A judge ruled that the man who is accused of killing an unarmed Detroit teen on his front porch has been ordered to stand trial.
Judge David Turfe, of the 20th District Court in Dearborn Heights, Mich., bound Theodore Paul Wafer over to trial after an initial hearing that lasted all of Wednesday and stretched into Thursday morning. Wafer, 54, is charged with second-degree murder, manslaughter and a related felony firearm charge in the death of 19-year-old Renisha McBride.
“This court recognizes we can’t automatically penalize one for making a bad decision when pressed to react quickly,” Turfe said. “But at the same time, we can’t allow one to use the bad decision as a shield to criminal prosecution. The defendant came to the door with a shotgun. His first thought was to bring the gun, not call for help or not answer the door.”
Renisha McBride was killed Nov. 2 in Dearborn Heights after 4 a.m. Around 1 a.m., she crashed into a parked car in Detroit a half-mile away. A witness who spoke to McBride after her accident said she seemed “discombobulated” and didn’t know where she was, but kept saying she wanted to go home. The bystander, Carmen Beasley, said when she went into her house to call 911 for a second time, McBride walked away.
It’s unclear what McBride did after she left the scene of the accident. Less than four hours later, she was shot on Wafer’s porch with a shotgun through a locked screen door.
During the hearing, the prosecution played the 911 call in which Wafer said he just shot a woman on his front porch. The medical examiner who performed McBride’s autopsy testified that the shotgun shot to her face would have killed her instantly.
“There is no question that it is the defendant is this case that caused the death of Renisha McBride,” Assistant Wayne County Prosecutor Danielle Hagaman-Clark said.
Cheryl Carpenter, attorney for Wafer, argued that the prosecution had not presented enough evidence to show the intent necessary for the second-degree murder charge and that her client was in fear of someone breaking into his home. She said Wafer should not be bound over for trial on the manslaughter charge either, as Michigan’s self-defense law gives homeowners in fear of great bodily harm or death the right to use deadly force.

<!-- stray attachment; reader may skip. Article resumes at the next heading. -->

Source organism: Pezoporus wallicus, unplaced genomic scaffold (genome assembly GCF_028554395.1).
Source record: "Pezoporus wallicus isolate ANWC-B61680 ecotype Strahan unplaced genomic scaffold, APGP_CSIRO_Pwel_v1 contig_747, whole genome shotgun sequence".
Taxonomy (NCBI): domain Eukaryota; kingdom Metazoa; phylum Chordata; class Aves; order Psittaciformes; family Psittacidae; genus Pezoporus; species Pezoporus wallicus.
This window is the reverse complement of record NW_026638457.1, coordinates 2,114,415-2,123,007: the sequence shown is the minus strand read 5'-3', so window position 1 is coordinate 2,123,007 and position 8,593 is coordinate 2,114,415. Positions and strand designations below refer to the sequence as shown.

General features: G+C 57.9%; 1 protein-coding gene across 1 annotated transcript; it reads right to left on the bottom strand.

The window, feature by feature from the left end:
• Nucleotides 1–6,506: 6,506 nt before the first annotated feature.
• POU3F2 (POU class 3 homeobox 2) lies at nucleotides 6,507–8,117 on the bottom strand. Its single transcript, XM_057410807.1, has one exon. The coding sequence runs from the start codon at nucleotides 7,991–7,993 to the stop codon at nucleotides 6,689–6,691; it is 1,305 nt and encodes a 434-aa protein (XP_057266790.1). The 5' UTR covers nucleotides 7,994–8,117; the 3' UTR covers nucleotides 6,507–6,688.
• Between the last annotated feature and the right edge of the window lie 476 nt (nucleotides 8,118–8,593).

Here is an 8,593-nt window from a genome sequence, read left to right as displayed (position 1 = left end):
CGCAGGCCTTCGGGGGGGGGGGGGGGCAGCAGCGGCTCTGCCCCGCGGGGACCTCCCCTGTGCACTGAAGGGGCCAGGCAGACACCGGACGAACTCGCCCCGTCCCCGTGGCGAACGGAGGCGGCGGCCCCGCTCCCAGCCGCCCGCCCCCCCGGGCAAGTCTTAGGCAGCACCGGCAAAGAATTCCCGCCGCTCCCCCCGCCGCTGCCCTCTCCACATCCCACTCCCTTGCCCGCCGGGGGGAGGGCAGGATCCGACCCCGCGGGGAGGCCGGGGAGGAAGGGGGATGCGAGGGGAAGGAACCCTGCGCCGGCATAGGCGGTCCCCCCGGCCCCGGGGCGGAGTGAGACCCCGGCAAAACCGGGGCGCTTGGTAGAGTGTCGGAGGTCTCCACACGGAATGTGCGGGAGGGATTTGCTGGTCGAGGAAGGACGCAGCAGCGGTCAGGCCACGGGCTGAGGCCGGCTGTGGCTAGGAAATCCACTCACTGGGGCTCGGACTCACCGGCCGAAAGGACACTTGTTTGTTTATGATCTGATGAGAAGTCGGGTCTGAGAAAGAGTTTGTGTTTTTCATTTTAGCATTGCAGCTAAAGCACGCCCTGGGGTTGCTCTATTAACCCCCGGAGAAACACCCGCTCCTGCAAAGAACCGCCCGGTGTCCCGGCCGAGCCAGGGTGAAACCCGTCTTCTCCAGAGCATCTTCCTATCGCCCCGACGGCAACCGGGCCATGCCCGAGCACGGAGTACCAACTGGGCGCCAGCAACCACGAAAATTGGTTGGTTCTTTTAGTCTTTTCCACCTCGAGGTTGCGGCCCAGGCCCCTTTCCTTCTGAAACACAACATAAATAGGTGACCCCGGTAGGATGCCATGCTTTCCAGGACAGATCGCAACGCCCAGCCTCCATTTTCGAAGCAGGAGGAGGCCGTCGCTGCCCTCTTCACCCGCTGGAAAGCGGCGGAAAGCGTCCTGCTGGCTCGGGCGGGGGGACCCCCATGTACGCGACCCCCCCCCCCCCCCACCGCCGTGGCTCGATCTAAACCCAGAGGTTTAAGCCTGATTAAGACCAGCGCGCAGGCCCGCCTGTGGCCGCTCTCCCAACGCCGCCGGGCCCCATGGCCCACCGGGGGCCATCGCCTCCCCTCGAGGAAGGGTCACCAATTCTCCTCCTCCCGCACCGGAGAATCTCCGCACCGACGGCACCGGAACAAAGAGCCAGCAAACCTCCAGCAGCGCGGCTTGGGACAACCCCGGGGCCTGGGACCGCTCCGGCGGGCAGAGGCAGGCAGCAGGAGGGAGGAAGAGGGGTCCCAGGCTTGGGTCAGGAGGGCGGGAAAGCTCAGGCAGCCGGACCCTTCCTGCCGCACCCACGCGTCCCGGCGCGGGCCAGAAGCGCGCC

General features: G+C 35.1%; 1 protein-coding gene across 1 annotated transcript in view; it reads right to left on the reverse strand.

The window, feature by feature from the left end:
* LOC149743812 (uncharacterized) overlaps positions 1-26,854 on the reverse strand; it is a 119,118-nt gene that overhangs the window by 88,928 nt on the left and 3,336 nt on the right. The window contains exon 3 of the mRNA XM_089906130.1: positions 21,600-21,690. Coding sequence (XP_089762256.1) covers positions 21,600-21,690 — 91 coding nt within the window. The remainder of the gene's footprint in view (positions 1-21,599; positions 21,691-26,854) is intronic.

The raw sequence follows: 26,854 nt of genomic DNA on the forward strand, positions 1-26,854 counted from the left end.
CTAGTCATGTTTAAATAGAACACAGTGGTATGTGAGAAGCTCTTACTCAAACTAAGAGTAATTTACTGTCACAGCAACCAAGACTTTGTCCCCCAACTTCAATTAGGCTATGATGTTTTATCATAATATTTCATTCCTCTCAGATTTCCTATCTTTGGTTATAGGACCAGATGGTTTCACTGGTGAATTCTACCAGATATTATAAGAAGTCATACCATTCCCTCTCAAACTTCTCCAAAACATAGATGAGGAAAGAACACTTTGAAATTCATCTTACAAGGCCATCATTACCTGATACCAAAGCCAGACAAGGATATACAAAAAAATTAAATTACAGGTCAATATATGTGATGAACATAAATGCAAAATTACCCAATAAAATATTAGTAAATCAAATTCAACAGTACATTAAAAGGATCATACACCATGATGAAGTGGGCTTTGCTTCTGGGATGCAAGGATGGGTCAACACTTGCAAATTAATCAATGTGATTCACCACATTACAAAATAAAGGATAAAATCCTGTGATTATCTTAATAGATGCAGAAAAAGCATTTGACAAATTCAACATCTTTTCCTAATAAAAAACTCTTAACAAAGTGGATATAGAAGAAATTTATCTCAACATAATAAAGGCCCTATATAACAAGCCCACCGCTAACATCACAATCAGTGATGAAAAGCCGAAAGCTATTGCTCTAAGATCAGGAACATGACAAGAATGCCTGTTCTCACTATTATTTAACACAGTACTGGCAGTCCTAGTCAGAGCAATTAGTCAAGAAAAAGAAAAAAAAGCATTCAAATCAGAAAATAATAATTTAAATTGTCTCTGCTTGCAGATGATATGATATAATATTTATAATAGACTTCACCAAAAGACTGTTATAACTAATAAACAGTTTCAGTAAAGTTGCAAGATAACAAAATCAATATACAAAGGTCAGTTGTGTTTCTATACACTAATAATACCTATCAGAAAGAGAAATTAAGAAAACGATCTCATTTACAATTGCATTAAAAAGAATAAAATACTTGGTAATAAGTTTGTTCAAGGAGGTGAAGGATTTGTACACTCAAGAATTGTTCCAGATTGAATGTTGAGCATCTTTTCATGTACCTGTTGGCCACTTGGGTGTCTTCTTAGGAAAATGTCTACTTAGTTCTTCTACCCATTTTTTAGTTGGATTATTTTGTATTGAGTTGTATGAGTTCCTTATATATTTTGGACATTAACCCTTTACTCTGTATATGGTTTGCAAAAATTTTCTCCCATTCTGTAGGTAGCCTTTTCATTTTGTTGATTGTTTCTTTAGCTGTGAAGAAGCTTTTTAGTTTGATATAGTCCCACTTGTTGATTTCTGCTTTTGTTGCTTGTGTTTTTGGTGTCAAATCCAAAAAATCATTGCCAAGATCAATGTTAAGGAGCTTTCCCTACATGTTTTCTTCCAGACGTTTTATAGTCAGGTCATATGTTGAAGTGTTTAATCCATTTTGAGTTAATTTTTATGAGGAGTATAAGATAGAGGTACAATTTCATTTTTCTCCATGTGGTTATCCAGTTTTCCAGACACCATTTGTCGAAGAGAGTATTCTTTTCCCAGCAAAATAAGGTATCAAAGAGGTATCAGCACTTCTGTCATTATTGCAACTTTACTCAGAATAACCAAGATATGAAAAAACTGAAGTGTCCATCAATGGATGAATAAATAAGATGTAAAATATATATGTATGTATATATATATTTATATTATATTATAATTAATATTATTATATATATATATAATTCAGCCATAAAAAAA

“Everyone is looking at this case from McBride’s eyes. … We have to look through the eyes of the homeowner,” Carpenter said.
She portrayed McBride as “not in her right mind” after the car accident that left her confused and injured, and referenced her alcohol consumption — she had a blood-alcohol content more than double the legal limit when she died, but it was likely higher earlier in the night, the medical examiner said.
Two friends of McBride’s were called to the stand by the defense. McBride’s best friend said they had been drinking earlier in the evening and smoked two or three blunts filled with marijuana. The young women had ended the evening in one of their first fights, though it had not escalated to calling each other names or physical confrontation. Another friend of McBride was worried someone had slipped something in her drink because of the way she sounded on the phone.
There was little argument that McBride was drunk and in a confused state. But Hagaman-Clark seemed to dismiss her condition as a rationale for Wafer’s alleged fear.
“There’s been no testimony that there was fear” or that it was reasonable, Hagaman-Clark said. She posed a question to the judge: If Wafer was scared, why did he open the door?
Turfe said the testimony from both sides showed that McBride was not a combative person.
Witnesses called by the prosecution and defense also included two bystanders after her car accident, the 911 dispatcher who took Wafer’s call, a Dearborn Heights detective, the medical examiner who performed McBride’s autopsy, an expert in firearms who works for the Michigan State Police and another firearms and crime scene reconstruction expert retained by the defense.
Wafer faces a maximum possible sentence of life in prison for the second-degree murder charge and 15 years for manslaughter, as well as an additional two years for the felony gun charge.
Protesters and civil rights activists like the Rev. Al Sharpton have called for justice for McBride, a 2012 graduate of Southfield High School and former cheerleader who had recently gotten a job at Ford. The shooting of an unarmed, young African-American has caused some to compare her to Trayvon Martin, an unarmed Florida teen who was shot by neighborhood watchman George Zimmerman last year. Zimmerman was found not guilty.
McBride’s parents’ lawyer publicly dismissed the idea that the shooting was racially motivated. During the hearing, her family sat quietly watching the court proceedings.
“I believe this man took my daughter’s life for no reason,” said her father, Walter Ray Simmons, at a press conference after Wafer was charged last month. “We just want justice done.”
Wafer’s next hearing date is Jan. 15. source